Please keep in mind that this is a fairly simplistic explanation of a common Compressed Air System. Some systems have multiple receiving tanks, refrigerant coolers, dryers, and many different types of filters. The main goal is having enough clean, dry air to ensure that machines and tools function at peak performance.

Thank you for stopping by,

Brian Wages
Application Engineer
EXAIR Corporation
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Find It, Tag It, Fix It: Addressing Parasitic Draw

Leeks, and not the compressed air kind!

Leaks, and not the kind you see on a cooking show, are never good. Before you comment, yes I know the vegetable is spelled leek, that’s just the strength of my dad jokes. The point of this post is actually discussing leaks, mainly of the compressed air variety. All leaks cost. I recently found a leak within my home which was accounting for around a 20% increase in my water bill. Sad to say that it took a few months to locate, and solve the issue. Over the years, I’ve seen many facilities deal with common leak problems like being unable to leave their compressed air pipes energized over night because the parasitic draw will drain the entire system. That’s a problem!

Burst pipes and leaks are ALWAYS costly!

If the leaks are present when nothing is being utilized, then that means parasitic draw is happening on the system. This is when energy that is being converted into compressed air isn’t used but instead, leaking out to atmospheric conditions. These parasitic draws are not always easy to locate, so over the years I’ve had to help a few customers address this problem. One in particular stands out, so I am going to share how we honed in on the leak and ultimately gave them days without a shutdown.

The conversation all started with a customer asking about how our Digital Flowmeters work, and if they could be used to determine which production line is using the most air, and more importantly why their production line shuts down for low air pressure. After I explained how we would select their infeed pipe size as well as size a meter that would fit each machine infeed, we got to talking about the shut down sequence.

The approach they took to solving the issue was to first capture the flowrate of the entire system and then to evaluate the flowrates of each segment of their plant. From there, we would install flowmeters on the higher usage sectors, and drill down to each machine for the finite analysis. They could then go through all the other production lines and generate a full facility consumption profile. To start, they found one packaging line that was using a considerably higher volume of air throughout their first shift than any other line and than any other shift.

Once they started breaking down the high demand production line they found one leg of the production line which had a spike in usage at the same time every day. The trick was they couldn’t find a machine with high usage, that is until they traced all of the piping and found a filter bag house on the roof that had been added to the line at some point. This wasn’t documented and had a piece of pipe that had failed causing an open dump during the cleaning cycle every day at 2:30 in the afternoon.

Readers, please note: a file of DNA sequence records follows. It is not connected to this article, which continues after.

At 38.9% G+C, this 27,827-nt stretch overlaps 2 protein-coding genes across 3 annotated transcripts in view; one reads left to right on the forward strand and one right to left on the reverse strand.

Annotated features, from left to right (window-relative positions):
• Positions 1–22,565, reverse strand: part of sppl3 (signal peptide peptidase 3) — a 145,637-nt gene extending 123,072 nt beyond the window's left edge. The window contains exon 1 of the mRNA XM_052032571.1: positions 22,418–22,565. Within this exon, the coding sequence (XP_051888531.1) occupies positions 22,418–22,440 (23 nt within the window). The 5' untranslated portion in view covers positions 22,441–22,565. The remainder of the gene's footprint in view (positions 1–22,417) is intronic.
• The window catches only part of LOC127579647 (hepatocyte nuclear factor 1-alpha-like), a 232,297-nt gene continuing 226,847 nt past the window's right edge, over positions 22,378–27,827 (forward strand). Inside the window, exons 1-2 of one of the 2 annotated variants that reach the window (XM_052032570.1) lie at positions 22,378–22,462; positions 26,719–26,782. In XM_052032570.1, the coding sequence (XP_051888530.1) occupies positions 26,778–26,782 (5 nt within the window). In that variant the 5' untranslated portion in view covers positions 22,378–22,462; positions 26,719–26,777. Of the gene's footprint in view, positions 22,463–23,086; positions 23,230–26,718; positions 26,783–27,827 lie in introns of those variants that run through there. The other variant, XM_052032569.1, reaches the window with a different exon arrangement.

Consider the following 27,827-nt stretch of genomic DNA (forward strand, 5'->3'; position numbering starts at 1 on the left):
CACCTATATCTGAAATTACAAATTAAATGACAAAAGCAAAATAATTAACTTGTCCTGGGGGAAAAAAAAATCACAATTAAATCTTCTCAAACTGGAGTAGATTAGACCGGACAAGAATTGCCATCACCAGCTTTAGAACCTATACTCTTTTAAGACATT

This was all made possible by setting up multiple flowmeters with wireless capabilities so they could document and compare the usages between machines and production lines ultimately giving them a considerable amount of production time back into the day by fixing a broken pipe that caused daily shutdowns.

If you would like to discuss how to layout a compressed air monitoring system in your facility or the best way to track down the cause of some leaks and high compressed air demand, contact an Application Engineer.

Brian Farno
Application Engineer

1 – Leeks on shelf – Jeffery Martin, CC0, via Wikimedia Commons – retrieved from –

Henri Coanda and his Effect on Compressed Air

Henri defined the Coanda Effect – the tendency of a jet of fluid emerging from an orifice to follow an adjacent flat or curved surface and to entrain fluid from the surroundings so that a region of lower pressure develops.

Compressed air flows through the inlet (1) to the Full Flow (left) or Standard (right) Air Knife, into the internal plenum. It then discharges through a thin gap (2), adhering to the Coanda profile (3) which directs it down the face of the Air Knife. The precision engineered & finished surfaces optimize entrainment of air (4) from the surrounding environment.

Henri-Marie Coanda (1885-1972) discovered the Coanda Effect in1930. He observed that a stream of air (fluid) emerging from a nozzle tends to follow a nearby curved surface, if the curvature of the surface or angle the surface makes with the stream is not too sharp. For example, if a stream of fluid is flowing along a solid surface which is curved slightly from the stream, the fluid will tend to follow the surface.

A number EXAIR products are designed to utilize the Coanda Effect and aid their performance. In some products, the Coanda Effect aids to create an amplification area where additional ambient air is drawn into the total airflow to increase total volume of air upon a target. This creates a more efficient and effective product. Also, since not as much compressed air is required, the noise levels decrease for products like EXAIR’s air knives, air nozzles, air jets and air amplifiers. EXAIR has been successful with positive impact for compressed air energy savings and noise reductions helping us meet or exceed OSHA Standard 29 CFR-1910.95 9(a) Maximum Allowable Noise Exposure.

Please contact EXAIR with regards to our Intelligent Compressed Air Products. We can help you with your next cooling, blow-off, drying or any compressed air needs.

Eric Kuhnash
Application Engineer
Twitter: @EXAIR_EK

1- Spoon Coanda image-